The system used by the Department of the Interior to track oil and gas is woefully outdated, forcing stretched federal employees to dedicate thousands of hours to manually comb through industry data, the Government Accountability Office said in a report published in May and released to the public Monday. DOI relies on three separate and outdated systems to track industry data, including permitting and leases, enforcement, and financial systems, the GAO said, requiring the Office of Natural Resources Revenue to dedicate about 22,000 staff hours a year reconciling the various data – “the equivalent of approximately 10 full-time employees.”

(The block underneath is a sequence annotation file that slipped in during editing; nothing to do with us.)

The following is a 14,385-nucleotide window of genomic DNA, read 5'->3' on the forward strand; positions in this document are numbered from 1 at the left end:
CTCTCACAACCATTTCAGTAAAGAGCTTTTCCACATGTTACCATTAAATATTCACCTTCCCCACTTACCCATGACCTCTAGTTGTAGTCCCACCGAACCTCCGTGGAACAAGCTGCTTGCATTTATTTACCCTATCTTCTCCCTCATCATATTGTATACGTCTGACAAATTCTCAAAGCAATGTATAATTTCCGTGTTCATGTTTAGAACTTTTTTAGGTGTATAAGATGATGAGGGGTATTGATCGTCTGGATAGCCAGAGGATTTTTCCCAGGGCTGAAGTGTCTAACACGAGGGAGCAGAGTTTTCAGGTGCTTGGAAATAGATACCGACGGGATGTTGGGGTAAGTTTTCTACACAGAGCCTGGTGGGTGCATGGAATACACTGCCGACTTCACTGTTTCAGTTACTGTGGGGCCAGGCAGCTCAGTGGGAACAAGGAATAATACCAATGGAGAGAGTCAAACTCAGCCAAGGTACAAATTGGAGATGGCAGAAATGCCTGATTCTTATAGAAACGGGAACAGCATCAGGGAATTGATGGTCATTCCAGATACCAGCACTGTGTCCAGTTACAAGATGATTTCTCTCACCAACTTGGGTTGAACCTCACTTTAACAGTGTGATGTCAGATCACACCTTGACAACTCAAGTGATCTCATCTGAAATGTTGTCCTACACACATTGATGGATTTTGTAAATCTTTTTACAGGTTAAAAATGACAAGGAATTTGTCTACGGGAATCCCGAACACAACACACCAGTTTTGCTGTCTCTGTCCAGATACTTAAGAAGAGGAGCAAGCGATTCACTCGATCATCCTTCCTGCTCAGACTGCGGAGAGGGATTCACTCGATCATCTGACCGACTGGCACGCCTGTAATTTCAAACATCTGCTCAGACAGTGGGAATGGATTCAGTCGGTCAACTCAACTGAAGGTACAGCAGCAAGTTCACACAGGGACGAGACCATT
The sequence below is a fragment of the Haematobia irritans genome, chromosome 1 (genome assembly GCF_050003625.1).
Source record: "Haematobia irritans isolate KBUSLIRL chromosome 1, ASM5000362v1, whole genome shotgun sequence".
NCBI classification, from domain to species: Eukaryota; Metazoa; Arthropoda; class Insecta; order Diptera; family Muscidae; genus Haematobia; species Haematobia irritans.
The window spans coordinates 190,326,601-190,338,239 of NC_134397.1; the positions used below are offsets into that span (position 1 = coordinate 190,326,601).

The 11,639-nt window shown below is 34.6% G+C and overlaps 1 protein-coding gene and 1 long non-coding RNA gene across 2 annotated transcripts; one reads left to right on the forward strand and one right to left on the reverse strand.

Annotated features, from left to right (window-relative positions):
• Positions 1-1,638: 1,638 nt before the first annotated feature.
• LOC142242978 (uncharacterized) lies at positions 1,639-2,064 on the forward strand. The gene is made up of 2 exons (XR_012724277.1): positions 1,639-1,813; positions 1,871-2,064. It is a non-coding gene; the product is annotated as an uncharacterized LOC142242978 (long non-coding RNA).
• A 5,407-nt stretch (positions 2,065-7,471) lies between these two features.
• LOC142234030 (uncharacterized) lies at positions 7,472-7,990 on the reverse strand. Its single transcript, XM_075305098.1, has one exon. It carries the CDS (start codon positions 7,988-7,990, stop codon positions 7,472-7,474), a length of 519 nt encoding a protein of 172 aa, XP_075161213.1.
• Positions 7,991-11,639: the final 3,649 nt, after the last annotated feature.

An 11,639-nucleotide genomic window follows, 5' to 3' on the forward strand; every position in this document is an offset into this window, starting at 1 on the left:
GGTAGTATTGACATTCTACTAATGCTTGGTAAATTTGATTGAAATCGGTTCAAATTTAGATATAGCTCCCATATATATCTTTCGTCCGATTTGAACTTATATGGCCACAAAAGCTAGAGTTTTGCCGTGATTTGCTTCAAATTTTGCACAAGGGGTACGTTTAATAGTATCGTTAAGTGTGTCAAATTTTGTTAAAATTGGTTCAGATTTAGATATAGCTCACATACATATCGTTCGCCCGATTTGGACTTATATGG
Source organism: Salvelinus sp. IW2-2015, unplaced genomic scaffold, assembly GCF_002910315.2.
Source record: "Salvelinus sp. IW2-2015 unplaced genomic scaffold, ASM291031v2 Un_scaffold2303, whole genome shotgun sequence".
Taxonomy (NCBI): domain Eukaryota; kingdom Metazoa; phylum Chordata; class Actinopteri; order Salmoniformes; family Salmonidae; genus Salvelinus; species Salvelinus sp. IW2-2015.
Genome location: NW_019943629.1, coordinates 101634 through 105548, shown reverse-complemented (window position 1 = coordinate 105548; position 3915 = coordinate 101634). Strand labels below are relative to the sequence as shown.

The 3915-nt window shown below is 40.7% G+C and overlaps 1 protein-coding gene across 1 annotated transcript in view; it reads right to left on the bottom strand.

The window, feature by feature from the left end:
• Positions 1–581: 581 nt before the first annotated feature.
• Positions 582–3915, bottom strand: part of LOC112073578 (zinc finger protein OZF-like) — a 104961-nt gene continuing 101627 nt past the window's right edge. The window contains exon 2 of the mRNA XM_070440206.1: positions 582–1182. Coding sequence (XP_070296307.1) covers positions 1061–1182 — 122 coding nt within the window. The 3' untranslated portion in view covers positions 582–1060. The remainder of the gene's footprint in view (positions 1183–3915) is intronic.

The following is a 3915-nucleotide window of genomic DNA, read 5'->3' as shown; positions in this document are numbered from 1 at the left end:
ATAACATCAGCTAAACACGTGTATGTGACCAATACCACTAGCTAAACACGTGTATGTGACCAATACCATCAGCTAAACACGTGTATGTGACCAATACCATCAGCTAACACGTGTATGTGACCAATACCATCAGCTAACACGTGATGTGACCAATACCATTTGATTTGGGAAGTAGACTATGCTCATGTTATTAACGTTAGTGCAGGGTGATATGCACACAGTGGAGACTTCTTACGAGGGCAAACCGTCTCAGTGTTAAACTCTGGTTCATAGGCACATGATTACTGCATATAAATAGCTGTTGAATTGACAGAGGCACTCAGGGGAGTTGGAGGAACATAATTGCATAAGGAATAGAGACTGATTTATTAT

“Although the systems use some of the same information, such as lease and well numbers, they do not fully connect or communicate with each other, complicating oversight,” the report says. These data are crucial to providing both federal oversight and public scrutiny to an industry that has often flouted regulations in the name of profit. Now, with the Biden administration overhauling the process by which it makes oil and gas leasing decisions, Interior’s inefficient record-keeping has sown distrust among the industry and its allies, and has drawn complaints from watchdog groups. Interior is said to be working on updating the system but has not yet made its plans to do so public. (E&E $, Politico Pro $; Leasing program overhaul: Politico Pro $, The Hill; Report: GAO)